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March 25, 2019

How A Young Tech Executive Lives His Authentic Queer Life in San Francisco

This article was orignally published on

Christopher Romasanta is on top of San Francisco. In the past year alone, the rising Salesforce executive was named Mr. Gay Asian Pacific Alliance and starred in the San Francisco version of "Broadway Bares".

When we say he's on top of the city, we mean it literally. Romasanta, the manager of Salesforce's global renewal strategy, works in the digital titan's titular tower, currently the tallest building west of Chicago. He enjoys coveted access to breathtaking 360 degree views of the city, from Dogpatch to the Golden Gate Bridge and beyond.

"In a typical office environment, the top floor would be dedicated to executives," Romasanta says. "The company is taking this sought-after floor and shaping it as a hospitality and event space where we invite our employees, customers, partners, and community." The floor is appropriately named the Ohana Floor, after the Hawaiian word for family. To see it all for yourself, book a Saturday tour.

To Romasanta, the view is a constant reminder of the glories of San Francisco.

"The city is where I found myself as a gay man, as a gay Asian man," he says. "I knew I’d always live here, ever since I was a kid growing up in the East Bay. San Francisco is where you discover your true self. A lot of my friends have moved here for just that reason. When you visit, you’ll feel that sense of familiarity of being home but in a totally unique landscape like nowhere else on earth. San Francisco welcomes every niche and embraces all your quirks, kinks, and eccentricities—and when you look across the skyline from the Ohana Floor you can almost feel the freedom of it."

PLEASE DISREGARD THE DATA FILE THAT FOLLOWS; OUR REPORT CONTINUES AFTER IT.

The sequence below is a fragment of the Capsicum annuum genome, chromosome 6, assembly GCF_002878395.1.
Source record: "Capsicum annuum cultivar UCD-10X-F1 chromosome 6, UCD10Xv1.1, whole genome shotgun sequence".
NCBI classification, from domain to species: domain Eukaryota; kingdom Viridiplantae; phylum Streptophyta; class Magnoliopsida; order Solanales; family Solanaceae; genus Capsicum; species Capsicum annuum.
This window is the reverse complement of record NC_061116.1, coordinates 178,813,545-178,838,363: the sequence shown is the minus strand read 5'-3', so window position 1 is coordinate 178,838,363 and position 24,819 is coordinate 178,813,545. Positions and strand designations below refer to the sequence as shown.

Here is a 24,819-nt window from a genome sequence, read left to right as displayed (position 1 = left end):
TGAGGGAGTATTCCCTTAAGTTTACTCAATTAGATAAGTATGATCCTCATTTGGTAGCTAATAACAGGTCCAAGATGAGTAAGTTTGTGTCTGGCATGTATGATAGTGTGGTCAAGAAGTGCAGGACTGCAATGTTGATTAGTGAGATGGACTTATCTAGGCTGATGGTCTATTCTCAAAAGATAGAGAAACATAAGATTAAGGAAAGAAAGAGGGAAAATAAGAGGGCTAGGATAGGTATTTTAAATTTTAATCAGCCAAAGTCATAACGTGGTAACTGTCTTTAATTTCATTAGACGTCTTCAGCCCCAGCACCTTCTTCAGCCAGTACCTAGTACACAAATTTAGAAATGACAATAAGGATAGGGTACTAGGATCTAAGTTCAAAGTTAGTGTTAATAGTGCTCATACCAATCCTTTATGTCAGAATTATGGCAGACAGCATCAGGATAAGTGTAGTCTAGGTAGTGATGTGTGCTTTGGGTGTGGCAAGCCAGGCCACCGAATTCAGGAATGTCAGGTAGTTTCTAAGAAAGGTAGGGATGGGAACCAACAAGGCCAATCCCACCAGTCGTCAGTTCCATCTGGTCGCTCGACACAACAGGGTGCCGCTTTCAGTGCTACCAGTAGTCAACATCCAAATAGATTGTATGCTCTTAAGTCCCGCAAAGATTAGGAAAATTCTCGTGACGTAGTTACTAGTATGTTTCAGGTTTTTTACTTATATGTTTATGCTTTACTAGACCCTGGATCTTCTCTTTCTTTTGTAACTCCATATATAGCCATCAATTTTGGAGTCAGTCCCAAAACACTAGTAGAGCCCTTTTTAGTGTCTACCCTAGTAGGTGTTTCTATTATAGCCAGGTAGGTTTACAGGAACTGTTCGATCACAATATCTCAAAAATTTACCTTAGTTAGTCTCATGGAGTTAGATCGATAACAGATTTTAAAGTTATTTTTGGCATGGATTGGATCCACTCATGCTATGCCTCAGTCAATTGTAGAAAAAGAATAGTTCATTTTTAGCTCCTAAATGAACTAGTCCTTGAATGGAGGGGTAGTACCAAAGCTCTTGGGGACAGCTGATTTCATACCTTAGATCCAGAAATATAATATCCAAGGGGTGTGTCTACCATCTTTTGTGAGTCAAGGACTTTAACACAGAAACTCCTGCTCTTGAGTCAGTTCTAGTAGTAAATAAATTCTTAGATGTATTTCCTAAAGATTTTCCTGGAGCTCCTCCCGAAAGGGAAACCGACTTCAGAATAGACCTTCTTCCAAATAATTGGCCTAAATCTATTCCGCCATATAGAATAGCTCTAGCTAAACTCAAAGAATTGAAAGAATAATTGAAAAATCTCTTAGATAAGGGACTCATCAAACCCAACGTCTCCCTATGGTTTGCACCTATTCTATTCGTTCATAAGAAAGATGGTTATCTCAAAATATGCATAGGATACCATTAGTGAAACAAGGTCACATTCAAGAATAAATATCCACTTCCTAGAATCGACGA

Romasanta agreed to allow a photographer to follow him for an afternoon, starting downtown and then heading west through SoMa and the Castro to visit his favorite San Francisco hotspots.

Salesforce Tower (415 Mission St.)

"When I gaze across the city, I sometimes focus in on the neon Castro Theater sign and the huge rainbow flag atop Harvey Milk Plaza whipping in the wind. It makes me feel serene and energized, being able to see the city in an entirely different light. It reminds me that I'm in the one place where I am free to be who I am, to enjoy a diverse community, and help join the fight for equality with so many others who think the way I do in a difficult time for the nation."